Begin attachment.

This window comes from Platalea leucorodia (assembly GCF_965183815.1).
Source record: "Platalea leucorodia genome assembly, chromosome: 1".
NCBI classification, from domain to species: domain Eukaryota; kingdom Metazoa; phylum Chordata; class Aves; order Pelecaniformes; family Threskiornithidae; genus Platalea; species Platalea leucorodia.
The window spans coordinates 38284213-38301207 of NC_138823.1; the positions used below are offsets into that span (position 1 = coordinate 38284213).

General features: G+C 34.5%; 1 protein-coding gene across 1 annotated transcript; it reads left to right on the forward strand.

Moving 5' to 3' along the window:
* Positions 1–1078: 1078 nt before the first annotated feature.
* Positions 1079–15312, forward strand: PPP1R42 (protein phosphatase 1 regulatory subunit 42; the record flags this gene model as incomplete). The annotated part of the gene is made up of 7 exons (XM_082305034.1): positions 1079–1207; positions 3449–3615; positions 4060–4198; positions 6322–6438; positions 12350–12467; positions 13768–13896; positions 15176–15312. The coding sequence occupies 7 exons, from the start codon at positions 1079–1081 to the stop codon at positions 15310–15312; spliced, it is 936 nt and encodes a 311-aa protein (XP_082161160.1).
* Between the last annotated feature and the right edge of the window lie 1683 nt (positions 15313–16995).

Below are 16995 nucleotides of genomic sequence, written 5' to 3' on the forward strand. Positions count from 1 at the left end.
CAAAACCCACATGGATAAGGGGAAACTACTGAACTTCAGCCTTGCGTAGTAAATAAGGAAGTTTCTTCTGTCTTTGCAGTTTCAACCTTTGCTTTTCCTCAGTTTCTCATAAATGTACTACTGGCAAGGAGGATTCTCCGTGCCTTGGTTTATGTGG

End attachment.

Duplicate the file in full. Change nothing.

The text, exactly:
This window comes from Platalea leucorodia (assembly GCF_965183815.1).
Source record: "Platalea leucorodia genome assembly, chromosome: 1".
NCBI classification, from domain to species: domain Eukaryota; kingdom Metazoa; phylum Chordata; class Aves; order Pelecaniformes; family Threskiornithidae; genus Platalea; species Platalea leucorodia.
The window spans coordinates 38284213-38301207 of NC_138823.1; the positions used below are offsets into that span (position 1 = coordinate 38284213).

General features: G+C 34.5%; 1 protein-coding gene across 1 annotated transcript; it reads left to right on the forward strand.

Moving 5' to 3' along the window:
* Positions 1–1078: 1078 nt before the first annotated feature.
* Positions 1079–15312, forward strand: PPP1R42 (protein phosphatase 1 regulatory subunit 42; the record flags this gene model as incomplete). The annotated part of the gene is made up of 7 exons (XM_082305034.1): positions 1079–1207; positions 3449–3615; positions 4060–4198; positions 6322–6438; positions 12350–12467; positions 13768–13896; positions 15176–15312. The coding sequence occupies 7 exons, from the start codon at positions 1079–1081 to the stop codon at positions 15310–15312; spliced, it is 936 nt and encodes a 311-aa protein (XP_082161160.1).
* Between the last annotated feature and the right edge of the window lie 1683 nt (positions 15313–16995).

Below are 16995 nucleotides of genomic sequence, written 5' to 3' on the forward strand. Positions count from 1 at the left end.
CAAAACCCACATGGATAAGGGGAAACTACTGAACTTCAGCCTTGCGTAGTAAATAAGGAAGTTTCTTCTGTCTTTGCAGTTTCAACCTTTGCTTTTCCTCAGTTTCTCATAAATGTACTACTGGCAAGGAGGATTCTCCGTGCCTTGGTTTATGTGG